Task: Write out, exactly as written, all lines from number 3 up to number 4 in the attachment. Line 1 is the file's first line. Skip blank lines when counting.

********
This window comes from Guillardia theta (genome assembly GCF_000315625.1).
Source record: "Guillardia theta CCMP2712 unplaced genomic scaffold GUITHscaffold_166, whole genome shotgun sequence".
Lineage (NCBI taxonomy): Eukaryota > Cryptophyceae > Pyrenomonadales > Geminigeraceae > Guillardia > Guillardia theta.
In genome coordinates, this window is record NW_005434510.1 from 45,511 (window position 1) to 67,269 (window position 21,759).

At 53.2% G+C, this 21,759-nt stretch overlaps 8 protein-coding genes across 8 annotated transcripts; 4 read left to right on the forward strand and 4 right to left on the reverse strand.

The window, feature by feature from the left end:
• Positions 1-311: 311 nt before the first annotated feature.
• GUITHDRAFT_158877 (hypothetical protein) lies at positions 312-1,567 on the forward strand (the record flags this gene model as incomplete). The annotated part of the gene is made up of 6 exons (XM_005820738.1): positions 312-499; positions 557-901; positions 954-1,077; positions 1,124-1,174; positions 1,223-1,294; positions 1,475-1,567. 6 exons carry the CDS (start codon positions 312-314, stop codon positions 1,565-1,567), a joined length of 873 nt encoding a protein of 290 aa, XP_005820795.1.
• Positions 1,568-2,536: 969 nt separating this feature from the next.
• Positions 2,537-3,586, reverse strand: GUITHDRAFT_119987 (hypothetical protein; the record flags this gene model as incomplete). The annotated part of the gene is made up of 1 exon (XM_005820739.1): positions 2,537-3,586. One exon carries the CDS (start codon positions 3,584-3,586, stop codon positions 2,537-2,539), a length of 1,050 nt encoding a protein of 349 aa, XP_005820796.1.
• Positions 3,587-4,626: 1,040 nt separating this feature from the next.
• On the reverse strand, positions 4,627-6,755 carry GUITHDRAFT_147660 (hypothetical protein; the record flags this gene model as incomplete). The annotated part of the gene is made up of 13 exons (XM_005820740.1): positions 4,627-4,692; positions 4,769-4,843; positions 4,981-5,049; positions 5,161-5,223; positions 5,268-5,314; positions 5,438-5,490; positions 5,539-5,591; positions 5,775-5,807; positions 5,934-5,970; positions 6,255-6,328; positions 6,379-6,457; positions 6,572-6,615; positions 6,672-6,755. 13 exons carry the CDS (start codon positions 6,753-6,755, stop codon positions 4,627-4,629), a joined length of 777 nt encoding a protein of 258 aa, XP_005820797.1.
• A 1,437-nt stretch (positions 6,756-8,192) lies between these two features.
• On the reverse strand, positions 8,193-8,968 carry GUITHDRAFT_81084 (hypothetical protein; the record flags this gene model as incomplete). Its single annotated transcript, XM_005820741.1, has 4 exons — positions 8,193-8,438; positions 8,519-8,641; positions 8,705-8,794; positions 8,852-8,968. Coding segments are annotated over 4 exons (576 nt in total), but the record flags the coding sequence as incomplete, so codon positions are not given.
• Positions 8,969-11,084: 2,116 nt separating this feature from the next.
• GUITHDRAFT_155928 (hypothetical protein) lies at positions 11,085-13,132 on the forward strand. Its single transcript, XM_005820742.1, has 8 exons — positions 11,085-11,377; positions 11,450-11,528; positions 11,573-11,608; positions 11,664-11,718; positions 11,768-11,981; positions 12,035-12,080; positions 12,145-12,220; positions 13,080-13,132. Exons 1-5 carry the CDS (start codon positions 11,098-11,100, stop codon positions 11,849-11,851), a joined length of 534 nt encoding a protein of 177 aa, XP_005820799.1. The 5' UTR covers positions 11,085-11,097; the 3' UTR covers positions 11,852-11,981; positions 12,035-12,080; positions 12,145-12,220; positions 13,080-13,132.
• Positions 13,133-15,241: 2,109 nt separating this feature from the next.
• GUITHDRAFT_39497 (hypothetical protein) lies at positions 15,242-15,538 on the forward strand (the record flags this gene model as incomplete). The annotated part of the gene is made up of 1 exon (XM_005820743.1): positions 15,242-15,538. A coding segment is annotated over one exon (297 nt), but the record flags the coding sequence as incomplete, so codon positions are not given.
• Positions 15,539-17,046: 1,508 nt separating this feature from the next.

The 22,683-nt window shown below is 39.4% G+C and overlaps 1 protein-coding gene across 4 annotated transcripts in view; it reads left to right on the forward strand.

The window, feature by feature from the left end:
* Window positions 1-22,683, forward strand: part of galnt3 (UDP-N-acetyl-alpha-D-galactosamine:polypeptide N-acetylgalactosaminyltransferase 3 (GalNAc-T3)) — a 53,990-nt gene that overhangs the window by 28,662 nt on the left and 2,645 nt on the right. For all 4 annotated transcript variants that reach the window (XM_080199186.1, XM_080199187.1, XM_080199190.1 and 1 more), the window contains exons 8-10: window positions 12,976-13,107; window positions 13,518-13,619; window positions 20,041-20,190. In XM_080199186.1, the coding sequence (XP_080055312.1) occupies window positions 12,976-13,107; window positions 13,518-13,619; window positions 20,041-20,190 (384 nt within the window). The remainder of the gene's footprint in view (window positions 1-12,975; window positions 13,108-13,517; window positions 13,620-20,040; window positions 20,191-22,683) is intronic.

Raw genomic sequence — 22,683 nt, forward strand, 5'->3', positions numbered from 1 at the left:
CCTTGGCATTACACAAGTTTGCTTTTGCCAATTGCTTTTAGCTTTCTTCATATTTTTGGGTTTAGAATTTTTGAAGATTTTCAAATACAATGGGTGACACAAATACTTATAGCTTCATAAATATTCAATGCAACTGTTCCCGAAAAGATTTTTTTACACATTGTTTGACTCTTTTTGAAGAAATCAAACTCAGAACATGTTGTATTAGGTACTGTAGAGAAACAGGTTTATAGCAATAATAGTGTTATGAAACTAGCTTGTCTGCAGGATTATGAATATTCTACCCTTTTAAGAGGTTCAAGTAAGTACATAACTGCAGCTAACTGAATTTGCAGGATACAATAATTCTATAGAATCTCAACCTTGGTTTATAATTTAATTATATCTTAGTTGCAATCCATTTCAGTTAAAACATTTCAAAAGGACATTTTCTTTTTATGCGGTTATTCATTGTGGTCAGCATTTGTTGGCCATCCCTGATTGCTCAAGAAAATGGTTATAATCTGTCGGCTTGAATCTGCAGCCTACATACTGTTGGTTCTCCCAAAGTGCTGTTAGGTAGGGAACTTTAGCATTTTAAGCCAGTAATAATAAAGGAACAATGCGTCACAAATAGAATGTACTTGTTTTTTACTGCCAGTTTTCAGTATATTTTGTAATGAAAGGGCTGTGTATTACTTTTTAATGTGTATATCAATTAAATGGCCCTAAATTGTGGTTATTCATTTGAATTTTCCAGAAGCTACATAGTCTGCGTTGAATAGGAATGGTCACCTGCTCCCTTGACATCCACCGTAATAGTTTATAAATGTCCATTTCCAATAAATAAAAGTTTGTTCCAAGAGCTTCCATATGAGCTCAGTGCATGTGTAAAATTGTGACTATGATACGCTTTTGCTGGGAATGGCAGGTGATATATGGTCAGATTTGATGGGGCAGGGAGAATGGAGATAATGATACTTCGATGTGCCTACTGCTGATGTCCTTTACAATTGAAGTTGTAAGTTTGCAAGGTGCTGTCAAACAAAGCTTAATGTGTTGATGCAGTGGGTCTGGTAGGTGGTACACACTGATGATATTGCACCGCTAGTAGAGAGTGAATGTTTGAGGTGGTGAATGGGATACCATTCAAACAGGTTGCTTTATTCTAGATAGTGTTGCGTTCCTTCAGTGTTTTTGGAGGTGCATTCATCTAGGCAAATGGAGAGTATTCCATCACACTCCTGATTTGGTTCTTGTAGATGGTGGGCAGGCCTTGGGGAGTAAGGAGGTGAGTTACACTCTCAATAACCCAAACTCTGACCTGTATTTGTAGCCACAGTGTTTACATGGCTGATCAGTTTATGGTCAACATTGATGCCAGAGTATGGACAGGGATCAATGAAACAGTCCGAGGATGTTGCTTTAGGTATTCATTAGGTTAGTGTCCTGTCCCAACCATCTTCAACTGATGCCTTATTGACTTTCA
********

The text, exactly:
Lineage (NCBI taxonomy): Eukaryota > Cryptophyceae > Pyrenomonadales > Geminigeraceae > Guillardia > Guillardia theta.
In genome coordinates, this window is record NW_005434510.1 from 45,511 (window position 1) to 67,269 (window position 21,759).